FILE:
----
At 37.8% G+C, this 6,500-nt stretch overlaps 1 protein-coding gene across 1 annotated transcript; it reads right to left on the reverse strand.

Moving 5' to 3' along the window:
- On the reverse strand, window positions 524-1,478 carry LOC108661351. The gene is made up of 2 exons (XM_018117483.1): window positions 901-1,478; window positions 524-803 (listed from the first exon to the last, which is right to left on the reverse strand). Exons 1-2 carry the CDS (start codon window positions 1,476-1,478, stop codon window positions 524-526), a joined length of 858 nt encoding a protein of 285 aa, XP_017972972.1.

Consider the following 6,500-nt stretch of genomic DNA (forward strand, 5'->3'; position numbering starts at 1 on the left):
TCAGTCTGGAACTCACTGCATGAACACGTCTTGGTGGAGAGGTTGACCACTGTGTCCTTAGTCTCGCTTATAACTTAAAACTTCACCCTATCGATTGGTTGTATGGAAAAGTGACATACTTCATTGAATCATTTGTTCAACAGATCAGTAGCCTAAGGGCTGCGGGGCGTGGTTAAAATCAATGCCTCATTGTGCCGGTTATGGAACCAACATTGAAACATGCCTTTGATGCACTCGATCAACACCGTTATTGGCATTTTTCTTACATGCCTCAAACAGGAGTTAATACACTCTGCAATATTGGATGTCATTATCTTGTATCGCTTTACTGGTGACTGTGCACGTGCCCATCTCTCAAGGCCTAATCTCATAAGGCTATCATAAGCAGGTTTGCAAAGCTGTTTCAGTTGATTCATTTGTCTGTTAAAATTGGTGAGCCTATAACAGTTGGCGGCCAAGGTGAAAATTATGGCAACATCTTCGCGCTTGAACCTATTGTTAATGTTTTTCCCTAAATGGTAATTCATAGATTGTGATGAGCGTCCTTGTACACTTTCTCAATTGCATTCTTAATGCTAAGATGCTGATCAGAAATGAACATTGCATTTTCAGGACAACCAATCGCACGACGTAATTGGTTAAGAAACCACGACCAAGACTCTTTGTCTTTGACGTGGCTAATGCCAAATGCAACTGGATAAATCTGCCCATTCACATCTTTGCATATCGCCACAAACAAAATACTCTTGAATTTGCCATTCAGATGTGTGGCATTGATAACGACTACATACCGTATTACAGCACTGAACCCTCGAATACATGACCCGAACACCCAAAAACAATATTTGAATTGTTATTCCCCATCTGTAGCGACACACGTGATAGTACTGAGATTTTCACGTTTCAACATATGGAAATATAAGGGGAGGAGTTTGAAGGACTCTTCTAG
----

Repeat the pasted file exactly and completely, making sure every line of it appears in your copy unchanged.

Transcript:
At 37.8% G+C, this 6,500-nt stretch overlaps 1 protein-coding gene across 1 annotated transcript; it reads right to left on the reverse strand.

Moving 5' to 3' along the window:
- On the reverse strand, window positions 524-1,478 carry LOC108661351. The gene is made up of 2 exons (XM_018117483.1): window positions 901-1,478; window positions 524-803 (listed from the first exon to the last, which is right to left on the reverse strand). Exons 1-2 carry the CDS (start codon window positions 1,476-1,478, stop codon window positions 524-526), a joined length of 858 nt encoding a protein of 285 aa, XP_017972972.1.

Consider the following 6,500-nt stretch of genomic DNA (forward strand, 5'->3'; position numbering starts at 1 on the left):
TCAGTCTGGAACTCACTGCATGAACACGTCTTGGTGGAGAGGTTGACCACTGTGTCCTTAGTCTCGCTTATAACTTAAAACTTCACCCTATCGATTGGTTGTATGGAAAAGTGACATACTTCATTGAATCATTTGTTCAACAGATCAGTAGCCTAAGGGCTGCGGGGCGTGGTTAAAATCAATGCCTCATTGTGCCGGTTATGGAACCAACATTGAAACATGCCTTTGATGCACTCGATCAACACCGTTATTGGCATTTTTCTTACATGCCTCAAACAGGAGTTAATACACTCTGCAATATTGGATGTCATTATCTTGTATCGCTTTACTGGTGACTGTGCACGTGCCCATCTCTCAAGGCCTAATCTCATAAGGCTATCATAAGCAGGTTTGCAAAGCTGTTTCAGTTGATTCATTTGTCTGTTAAAATTGGTGAGCCTATAACAGTTGGCGGCCAAGGTGAAAATTATGGCAACATCTTCGCGCTTGAACCTATTGTTAATGTTTTTCCCTAAATGGTAATTCATAGATTGTGATGAGCGTCCTTGTACACTTTCTCAATTGCATTCTTAATGCTAAGATGCTGATCAGAAATGAACATTGCATTTTCAGGACAACCAATCGCACGACGTAATTGGTTAAGAAACCACGACCAAGACTCTTTGTCTTTGACGTGGCTAATGCCAAATGCAACTGGATAAATCTGCCCATTCACATCTTTGCATATCGCCACAAACAAAATACTCTTGAATTTGCCATTCAGATGTGTGGCATTGATAACGACTACATACCGTATTACAGCACTGAACCCTCGAATACATGACCCGAACACCCAAAAACAATATTTGAATTGTTATTCCCCATCTGTAGCGACACACGTGATAGTACTGAGATTTTCACGTTTCAACATATGGAAATATAAGGGGAGGAGTTTGAAGGACTCTTCTAG